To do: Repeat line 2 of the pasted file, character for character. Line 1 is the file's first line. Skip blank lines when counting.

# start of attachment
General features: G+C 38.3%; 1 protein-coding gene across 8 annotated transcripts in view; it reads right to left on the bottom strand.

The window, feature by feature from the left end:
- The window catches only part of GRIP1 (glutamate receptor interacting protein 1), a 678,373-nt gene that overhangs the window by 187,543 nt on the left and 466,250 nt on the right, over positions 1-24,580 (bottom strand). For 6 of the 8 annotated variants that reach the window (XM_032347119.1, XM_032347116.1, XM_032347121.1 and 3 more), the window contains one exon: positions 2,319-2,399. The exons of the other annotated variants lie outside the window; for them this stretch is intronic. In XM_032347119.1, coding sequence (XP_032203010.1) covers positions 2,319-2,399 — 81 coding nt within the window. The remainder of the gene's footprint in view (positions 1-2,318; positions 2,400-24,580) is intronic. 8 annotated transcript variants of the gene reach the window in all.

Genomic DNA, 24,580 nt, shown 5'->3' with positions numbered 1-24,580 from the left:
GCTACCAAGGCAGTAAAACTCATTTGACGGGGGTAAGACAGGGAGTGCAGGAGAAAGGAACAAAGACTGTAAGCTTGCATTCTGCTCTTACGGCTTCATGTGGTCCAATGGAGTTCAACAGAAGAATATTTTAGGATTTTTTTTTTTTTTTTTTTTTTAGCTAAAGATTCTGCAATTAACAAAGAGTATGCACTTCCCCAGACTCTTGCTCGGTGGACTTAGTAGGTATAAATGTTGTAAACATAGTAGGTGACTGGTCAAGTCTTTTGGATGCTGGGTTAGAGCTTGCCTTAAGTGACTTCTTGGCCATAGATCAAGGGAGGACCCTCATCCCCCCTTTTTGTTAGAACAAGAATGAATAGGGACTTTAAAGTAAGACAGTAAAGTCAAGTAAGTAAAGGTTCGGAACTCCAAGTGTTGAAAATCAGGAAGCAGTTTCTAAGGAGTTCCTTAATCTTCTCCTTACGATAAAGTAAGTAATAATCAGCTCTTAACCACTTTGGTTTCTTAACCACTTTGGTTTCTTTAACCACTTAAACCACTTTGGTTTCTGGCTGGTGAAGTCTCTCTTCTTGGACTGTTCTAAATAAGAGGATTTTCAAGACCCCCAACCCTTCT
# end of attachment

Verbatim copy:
The window, feature by feature from the left end: